On Friday, the Bank of Japan tweaked its monthly government bond buying plan, sparking bond market fears that it may further reduce its massive bond buying, with the news pushing down the price of 10-year Japanese government bond futures as much as 10 ticks.
The BOJ announced it would reduce the frequency of its buying in one to three, three to five, and five to 10-year bonds to five times in September from six times in August.
At the same time, it increased the maximum amount of its buying in each operation in these maturities: it raised the upper buying limit for one- to three-year bonds and three- to five-year bonds to 400 billion and 450 billion yen from 300 and 350 billion yen, respectively according to Reuters.
While the change seems technical on the surface – and may be calendar-driven as there are fewer business days in September when the BOJ can conduct its buying operations – traders have grown highly sensitive to any changes in the BOJ’s massive QE program amid growing uncertainty over how much longer it can sustain its current ultra-easy policy.
The BOJ said it would conduct its first buying in the five to ten year zone on Thursday.
As a reference, in August the BOJ bought 400 billion yen, the mid-point of its target buying amount, of 5 to 10-year maturities in each of its six scheduled operations, for a total of 2.4 trillion yen. Doing the math, assuming the BOJ sets its buying in September at 450 billion yen, also the midpoint of the new range, it would amount to monthly buying of 2.25 trillion yen, another indication the BOJ is engaged in not so stealth tapering.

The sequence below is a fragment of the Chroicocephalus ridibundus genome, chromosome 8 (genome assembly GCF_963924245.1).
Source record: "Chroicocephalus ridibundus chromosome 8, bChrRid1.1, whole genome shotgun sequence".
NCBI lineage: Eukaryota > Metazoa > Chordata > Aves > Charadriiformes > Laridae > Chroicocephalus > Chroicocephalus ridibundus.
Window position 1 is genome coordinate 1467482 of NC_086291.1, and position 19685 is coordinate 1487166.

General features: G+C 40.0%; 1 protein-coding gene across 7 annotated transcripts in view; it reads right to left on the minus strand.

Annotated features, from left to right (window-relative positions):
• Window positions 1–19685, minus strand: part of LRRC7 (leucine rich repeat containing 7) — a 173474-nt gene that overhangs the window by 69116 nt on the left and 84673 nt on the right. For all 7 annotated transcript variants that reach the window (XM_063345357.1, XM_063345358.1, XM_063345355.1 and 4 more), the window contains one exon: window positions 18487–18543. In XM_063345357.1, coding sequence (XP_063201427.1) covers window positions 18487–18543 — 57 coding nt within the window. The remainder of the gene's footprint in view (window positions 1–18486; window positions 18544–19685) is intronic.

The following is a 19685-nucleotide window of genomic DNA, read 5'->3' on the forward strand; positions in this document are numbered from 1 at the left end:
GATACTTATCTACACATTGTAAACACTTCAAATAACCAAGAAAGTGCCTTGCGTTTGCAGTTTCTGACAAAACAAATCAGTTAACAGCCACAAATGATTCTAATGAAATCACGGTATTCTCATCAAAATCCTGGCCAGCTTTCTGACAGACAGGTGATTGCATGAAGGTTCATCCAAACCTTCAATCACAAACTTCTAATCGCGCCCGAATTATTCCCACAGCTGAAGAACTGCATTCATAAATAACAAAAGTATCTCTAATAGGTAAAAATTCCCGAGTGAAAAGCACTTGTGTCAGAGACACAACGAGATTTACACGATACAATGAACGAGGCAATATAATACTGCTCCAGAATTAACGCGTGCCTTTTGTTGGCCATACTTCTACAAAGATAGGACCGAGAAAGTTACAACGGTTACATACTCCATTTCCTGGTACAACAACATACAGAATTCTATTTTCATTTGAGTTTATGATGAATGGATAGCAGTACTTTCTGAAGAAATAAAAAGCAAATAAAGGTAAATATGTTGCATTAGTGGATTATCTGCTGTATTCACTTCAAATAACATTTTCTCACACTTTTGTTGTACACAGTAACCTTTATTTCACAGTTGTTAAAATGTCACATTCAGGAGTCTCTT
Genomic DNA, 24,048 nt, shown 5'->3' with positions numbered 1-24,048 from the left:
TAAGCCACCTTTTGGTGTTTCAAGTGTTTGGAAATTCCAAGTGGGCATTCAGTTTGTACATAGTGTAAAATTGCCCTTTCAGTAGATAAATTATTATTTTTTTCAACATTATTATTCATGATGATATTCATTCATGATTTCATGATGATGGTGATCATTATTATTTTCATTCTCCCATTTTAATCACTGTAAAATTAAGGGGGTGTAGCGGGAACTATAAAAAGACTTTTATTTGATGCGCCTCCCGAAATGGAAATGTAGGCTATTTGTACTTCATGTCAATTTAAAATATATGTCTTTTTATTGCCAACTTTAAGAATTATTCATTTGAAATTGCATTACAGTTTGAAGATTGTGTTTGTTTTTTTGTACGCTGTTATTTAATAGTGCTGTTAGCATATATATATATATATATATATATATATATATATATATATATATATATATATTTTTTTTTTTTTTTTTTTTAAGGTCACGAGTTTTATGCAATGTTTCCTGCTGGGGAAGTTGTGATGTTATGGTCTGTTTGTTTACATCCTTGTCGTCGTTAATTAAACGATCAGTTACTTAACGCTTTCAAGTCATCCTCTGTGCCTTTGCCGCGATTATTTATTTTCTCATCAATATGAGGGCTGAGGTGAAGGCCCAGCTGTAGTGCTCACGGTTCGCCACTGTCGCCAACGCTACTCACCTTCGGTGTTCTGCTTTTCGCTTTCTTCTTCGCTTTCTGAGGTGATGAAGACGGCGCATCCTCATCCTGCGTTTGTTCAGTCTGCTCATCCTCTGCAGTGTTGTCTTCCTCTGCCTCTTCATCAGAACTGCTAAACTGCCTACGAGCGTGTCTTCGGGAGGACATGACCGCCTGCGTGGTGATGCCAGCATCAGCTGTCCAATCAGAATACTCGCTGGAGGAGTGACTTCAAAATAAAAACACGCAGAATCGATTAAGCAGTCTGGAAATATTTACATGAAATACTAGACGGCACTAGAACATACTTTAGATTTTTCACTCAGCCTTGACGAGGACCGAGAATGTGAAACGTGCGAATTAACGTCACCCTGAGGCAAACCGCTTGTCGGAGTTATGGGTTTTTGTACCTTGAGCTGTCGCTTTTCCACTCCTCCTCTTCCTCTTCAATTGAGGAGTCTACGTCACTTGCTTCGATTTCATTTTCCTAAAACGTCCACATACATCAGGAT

By the same logic, the BOJ’s buying in 3-5 year bonds will be reduced to 1.75 trillion yen from 1.8 trillion yen if the BOJ sets its buying at the middle of the range at 350 billion yen.
Commenting on the shift, Mizuho’s Toru Suehiro told Bloomberg that the decrease in the frequency of the Bank of Japan’s bond-buying operations in September suggests the central bank is willing to reduce purchases.
He also said that “the higher upper limit of bond-buying ranges suggests BOJ would be wiling to buy more if necessary, given it’s unclear how the market will respond to the reduced frequency” but added that “some market participants may be thinking the reduced frequency is due to holidays in September.”
In other words, unless the BOJ increases purchases at the first operation next month, the lower frequency will be taken as a plan to cut overall purchases.
Which will hardly be a surprise: the BOJ has been gradually slowing the pace of its bond buying as its bond holdings reached more than 40 percent of the entire market, leading to shortage of bonds available for investors and fall in the market liquidity.
Last month the BOJ said it would allow the 10-year JGB yield to move in a wider range than before but the market’s volatility has quickly dwindled since then.
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Author: Tyler Durden